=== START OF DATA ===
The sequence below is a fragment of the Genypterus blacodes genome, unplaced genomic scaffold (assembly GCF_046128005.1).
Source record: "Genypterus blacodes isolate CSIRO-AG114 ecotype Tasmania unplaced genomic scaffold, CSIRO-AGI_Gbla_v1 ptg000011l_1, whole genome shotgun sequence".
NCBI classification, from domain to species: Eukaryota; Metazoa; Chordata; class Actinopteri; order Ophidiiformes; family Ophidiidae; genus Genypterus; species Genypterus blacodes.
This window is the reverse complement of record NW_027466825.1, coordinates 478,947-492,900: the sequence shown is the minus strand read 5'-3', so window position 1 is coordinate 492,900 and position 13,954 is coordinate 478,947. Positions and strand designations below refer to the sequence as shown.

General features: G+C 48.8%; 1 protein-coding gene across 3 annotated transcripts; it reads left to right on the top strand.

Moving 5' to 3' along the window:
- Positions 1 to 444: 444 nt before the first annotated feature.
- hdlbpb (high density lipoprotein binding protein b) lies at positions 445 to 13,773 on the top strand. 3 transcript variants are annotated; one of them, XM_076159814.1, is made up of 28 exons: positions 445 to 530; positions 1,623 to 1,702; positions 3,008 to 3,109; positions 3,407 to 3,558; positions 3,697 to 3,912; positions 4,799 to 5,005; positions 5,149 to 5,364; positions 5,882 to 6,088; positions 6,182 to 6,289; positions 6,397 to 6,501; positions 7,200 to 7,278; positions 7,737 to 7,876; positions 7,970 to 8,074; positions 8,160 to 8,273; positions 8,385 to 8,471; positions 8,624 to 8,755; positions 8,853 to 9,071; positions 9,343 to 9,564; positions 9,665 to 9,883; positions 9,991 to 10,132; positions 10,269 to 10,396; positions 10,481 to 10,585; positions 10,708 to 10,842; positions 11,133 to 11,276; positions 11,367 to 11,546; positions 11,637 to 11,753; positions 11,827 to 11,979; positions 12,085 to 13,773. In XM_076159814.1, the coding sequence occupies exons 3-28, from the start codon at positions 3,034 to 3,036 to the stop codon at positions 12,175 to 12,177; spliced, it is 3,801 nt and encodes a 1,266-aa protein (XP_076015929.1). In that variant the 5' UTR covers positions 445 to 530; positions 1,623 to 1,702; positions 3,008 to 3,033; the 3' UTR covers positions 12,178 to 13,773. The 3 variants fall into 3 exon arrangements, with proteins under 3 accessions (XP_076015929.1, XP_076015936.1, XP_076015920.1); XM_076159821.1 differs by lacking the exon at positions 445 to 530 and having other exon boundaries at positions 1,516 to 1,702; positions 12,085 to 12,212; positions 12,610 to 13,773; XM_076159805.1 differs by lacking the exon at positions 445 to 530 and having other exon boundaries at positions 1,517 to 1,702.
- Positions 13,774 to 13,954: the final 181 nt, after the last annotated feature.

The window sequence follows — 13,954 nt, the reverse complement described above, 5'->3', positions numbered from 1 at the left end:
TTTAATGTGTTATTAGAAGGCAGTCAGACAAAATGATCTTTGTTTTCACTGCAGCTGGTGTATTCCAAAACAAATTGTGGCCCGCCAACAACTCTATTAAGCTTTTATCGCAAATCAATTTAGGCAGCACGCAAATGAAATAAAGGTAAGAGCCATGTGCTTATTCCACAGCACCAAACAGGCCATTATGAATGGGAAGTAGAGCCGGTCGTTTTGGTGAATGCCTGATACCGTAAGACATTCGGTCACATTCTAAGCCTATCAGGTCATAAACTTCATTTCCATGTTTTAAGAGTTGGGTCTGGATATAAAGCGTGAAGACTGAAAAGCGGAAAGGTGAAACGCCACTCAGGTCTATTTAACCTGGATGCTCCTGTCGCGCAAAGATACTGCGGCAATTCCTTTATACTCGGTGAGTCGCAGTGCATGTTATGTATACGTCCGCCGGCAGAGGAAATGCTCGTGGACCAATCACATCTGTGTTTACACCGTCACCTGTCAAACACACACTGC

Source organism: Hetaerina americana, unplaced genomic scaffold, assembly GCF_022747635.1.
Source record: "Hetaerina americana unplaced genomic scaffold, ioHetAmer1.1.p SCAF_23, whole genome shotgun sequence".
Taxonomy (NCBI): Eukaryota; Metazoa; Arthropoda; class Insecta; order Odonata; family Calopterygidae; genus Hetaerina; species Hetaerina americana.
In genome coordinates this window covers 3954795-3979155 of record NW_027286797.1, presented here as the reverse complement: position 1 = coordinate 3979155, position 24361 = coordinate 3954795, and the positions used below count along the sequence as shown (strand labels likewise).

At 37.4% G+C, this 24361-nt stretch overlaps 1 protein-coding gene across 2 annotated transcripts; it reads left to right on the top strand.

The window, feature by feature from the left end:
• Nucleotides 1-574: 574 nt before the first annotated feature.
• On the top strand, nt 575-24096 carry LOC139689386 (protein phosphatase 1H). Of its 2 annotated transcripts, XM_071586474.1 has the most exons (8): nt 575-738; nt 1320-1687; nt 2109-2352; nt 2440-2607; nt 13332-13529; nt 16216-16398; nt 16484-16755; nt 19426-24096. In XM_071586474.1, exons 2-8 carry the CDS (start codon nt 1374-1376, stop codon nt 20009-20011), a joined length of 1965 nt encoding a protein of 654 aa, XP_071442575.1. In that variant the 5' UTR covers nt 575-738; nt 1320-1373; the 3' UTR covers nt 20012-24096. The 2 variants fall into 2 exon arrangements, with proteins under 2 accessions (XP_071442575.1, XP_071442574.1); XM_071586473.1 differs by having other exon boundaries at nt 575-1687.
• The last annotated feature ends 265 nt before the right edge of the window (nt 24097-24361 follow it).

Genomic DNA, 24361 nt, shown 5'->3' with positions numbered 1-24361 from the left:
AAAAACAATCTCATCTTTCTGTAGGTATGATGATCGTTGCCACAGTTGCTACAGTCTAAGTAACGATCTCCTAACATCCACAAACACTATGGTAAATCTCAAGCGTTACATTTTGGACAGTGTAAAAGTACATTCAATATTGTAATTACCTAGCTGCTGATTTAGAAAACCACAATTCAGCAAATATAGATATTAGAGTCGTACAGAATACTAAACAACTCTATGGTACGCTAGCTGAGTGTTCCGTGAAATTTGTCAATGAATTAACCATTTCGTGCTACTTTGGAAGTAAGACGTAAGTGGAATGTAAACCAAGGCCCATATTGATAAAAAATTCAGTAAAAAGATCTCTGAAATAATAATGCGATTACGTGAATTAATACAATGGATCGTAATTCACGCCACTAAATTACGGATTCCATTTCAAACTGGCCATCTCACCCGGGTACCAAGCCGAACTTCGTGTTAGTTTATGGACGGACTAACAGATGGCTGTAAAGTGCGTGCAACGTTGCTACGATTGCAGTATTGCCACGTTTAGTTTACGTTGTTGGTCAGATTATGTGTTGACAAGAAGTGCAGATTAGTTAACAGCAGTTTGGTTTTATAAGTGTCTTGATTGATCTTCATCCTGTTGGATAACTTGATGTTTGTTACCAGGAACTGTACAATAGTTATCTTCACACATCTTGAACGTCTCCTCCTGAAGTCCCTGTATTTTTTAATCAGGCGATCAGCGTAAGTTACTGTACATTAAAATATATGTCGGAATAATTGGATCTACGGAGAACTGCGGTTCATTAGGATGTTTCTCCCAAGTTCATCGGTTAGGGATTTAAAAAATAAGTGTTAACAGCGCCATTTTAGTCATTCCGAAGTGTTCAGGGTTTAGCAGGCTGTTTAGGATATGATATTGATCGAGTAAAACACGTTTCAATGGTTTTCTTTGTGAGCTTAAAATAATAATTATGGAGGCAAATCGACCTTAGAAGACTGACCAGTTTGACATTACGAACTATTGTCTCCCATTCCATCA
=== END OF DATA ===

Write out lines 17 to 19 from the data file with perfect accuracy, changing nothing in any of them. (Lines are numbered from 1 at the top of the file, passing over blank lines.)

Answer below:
The window, feature by feature from the left end:
• Nucleotides 1-574: 574 nt before the first annotated feature.
• On the top strand, nt 575-24096 carry LOC139689386 (protein phosphatase 1H). Of its 2 annotated transcripts, XM_071586474.1 has the most exons (8): nt 575-738; nt 1320-1687; nt 2109-2352; nt 2440-2607; nt 13332-13529; nt 16216-16398; nt 16484-16755; nt 19426-24096. In XM_071586474.1, exons 2-8 carry the CDS (start codon nt 1374-1376, stop codon nt 20009-20011), a joined length of 1965 nt encoding a protein of 654 aa, XP_071442575.1. In that variant the 5' UTR covers nt 575-738; nt 1320-1373; the 3' UTR covers nt 20012-24096. The 2 variants fall into 2 exon arrangements, with proteins under 2 accessions (XP_071442575.1, XP_071442574.1); XM_071586473.1 differs by having other exon boundaries at nt 575-1687.